Trees get sunburns too: tips to protect your trees from the sun this winter
Most Utahns are hoping for significant snowfall this winter so our lakes, reservoirs, and canals can be full of water next summer. Our way of life in these mountain valleys depends on winter snowfall, not only in the mountains, but in the valleys as well. Snowfall in the winter poses challenge for both fruit trees and shade trees. A little work now can prevent injury later.
As weather fronts come across the Intermountain West and deposit snow, it is common that the low pressure weather system that brought the snow will be followed by high pressure, accompanied by cold sunny days and clear, calm, cold night.
During the day, light energy from the sun is reflected off the surface of the snow and the south facing bark of fruit trees and shade trees absorb this light energy. Because the bark is dark colored, it can warm up significantly, even during a cold, but sunny day.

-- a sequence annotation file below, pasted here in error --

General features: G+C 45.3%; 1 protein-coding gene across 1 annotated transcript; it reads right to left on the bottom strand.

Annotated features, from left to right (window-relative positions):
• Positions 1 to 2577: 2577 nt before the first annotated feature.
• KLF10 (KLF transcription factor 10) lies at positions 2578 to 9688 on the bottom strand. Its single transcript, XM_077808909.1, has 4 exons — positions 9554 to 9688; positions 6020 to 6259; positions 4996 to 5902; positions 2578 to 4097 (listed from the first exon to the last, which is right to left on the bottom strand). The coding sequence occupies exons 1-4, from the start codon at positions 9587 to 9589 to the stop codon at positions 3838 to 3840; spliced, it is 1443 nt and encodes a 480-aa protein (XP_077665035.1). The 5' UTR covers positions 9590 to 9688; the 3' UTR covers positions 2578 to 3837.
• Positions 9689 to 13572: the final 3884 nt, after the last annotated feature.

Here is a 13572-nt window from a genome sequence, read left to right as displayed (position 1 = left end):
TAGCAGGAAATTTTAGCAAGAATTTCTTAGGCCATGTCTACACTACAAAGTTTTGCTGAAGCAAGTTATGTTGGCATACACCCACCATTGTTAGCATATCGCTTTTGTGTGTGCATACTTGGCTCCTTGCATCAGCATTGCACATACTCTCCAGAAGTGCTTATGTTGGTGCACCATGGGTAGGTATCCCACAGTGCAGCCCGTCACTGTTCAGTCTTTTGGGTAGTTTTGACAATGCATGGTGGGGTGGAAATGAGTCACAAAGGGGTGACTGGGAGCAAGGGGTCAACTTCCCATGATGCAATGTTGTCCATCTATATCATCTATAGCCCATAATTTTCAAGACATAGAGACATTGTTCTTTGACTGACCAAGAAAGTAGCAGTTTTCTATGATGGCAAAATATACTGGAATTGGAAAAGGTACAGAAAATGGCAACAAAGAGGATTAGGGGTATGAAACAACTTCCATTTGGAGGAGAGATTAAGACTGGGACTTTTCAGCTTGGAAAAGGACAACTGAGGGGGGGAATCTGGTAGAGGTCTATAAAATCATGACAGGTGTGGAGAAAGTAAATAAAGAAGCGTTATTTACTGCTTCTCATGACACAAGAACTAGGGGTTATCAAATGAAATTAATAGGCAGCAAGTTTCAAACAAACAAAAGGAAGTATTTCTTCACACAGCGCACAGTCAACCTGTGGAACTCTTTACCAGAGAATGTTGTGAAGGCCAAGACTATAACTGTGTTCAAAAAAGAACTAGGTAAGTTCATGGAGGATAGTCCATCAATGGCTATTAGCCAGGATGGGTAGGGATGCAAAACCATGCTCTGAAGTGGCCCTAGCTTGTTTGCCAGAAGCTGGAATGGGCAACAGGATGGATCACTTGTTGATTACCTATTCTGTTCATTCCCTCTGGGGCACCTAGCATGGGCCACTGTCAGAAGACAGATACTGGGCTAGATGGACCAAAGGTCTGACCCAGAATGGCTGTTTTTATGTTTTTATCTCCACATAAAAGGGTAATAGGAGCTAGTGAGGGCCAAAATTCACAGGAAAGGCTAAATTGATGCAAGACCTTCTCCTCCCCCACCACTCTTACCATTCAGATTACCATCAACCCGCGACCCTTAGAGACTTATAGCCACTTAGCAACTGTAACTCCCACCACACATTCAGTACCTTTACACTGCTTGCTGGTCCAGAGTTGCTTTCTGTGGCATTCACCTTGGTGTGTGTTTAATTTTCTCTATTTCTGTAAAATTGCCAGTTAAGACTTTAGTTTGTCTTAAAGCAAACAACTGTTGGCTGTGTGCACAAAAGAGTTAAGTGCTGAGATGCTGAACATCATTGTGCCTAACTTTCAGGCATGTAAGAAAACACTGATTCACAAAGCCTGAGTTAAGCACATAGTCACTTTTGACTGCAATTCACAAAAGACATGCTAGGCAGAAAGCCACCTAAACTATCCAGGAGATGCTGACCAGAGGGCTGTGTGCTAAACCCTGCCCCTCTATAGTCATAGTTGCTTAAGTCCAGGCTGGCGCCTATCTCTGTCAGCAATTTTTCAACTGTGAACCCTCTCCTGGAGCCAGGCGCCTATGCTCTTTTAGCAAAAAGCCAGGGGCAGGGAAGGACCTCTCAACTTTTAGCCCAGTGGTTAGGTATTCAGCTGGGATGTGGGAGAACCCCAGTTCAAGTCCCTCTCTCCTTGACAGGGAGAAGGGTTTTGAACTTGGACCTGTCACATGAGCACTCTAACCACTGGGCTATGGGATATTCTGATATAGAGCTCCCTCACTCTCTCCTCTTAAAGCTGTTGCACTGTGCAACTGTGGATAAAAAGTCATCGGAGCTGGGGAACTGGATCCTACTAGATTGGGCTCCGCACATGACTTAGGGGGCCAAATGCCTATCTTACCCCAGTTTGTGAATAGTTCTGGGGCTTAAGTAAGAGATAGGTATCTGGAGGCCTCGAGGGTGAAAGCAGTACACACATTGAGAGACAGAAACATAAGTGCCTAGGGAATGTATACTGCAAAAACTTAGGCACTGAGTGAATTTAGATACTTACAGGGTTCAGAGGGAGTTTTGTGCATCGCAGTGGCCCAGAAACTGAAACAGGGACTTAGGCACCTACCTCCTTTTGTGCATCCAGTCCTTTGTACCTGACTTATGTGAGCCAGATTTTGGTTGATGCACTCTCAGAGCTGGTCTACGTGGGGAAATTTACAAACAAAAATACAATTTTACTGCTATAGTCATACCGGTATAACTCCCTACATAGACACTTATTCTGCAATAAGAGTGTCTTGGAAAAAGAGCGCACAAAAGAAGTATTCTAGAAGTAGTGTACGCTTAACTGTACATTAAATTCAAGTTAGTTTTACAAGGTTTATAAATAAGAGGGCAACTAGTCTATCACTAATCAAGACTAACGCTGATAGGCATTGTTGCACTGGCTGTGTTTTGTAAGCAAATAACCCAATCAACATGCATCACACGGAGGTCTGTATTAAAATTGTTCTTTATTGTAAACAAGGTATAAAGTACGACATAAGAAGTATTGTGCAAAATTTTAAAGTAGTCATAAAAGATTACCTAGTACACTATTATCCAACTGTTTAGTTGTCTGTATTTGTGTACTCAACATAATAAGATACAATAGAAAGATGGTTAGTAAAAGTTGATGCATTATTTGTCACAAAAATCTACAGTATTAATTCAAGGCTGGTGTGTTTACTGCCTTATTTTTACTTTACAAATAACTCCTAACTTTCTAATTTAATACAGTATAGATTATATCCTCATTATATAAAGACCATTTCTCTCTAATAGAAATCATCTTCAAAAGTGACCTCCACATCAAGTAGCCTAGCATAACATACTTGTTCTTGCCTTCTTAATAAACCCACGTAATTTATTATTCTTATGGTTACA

As the bark warms, it loses hardiness. Clear sunny days are often followed by frigid cold nights and the bark that has lost its hardiness is damaged by the cold weather. This is commonly called southwest injury The injury is more likely on young trees than mature trees with corky bark.
This damage can be avoided in a couple of different ways.
- First, trunks can be wrapped with burlap, spun bonded fabric, or kraft paper. Rolls of these products are available from local garden centers or on-line sources. Wrap the trunks of young trees from the soil to a height of about 4 feet. Remove the wrap in the spring as the chance of snow wanes.
- Alternatively, tree trunks can be painted with dilute interior grade white paint. Mix 1 part paint to 2 parts water and brush onto the trunk, particularly the south and west facing portions with a brush. Don’t use colored paint or exterior grade paints. The white paint will reflect the light energy from the trunk and prevent it from warming on sunny days.
Either approach will protect tree trunks from damage.